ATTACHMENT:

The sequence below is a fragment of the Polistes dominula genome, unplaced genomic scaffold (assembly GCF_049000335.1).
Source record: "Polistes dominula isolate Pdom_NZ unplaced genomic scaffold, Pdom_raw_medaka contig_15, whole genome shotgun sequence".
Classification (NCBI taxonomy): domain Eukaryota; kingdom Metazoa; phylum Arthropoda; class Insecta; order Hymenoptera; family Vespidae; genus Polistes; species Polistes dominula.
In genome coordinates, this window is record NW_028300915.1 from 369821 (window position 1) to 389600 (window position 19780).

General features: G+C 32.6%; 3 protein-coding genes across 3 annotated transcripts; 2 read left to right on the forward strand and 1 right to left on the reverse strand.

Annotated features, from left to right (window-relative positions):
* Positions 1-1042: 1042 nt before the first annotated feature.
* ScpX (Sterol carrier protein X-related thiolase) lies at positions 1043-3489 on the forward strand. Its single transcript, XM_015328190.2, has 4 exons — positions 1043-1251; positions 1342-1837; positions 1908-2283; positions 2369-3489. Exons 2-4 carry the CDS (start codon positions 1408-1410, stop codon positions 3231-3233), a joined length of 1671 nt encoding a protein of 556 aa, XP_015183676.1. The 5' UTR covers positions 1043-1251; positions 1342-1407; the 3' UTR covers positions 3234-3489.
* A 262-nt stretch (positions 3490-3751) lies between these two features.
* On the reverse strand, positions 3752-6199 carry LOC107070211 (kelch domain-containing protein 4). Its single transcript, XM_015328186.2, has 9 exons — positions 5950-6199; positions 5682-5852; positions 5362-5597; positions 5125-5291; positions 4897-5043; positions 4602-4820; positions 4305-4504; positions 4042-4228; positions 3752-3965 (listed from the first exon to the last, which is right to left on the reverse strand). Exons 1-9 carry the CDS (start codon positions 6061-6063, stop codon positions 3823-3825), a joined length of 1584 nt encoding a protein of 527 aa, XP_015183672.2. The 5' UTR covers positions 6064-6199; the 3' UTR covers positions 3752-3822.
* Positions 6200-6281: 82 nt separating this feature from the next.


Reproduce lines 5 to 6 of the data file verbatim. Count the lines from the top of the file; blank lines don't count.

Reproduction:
General features: G+C 32.6%; 3 protein-coding genes across 3 annotated transcripts; 2 read left to right on the forward strand and 1 right to left on the reverse strand.

Annotated features, from left to right (window-relative positions):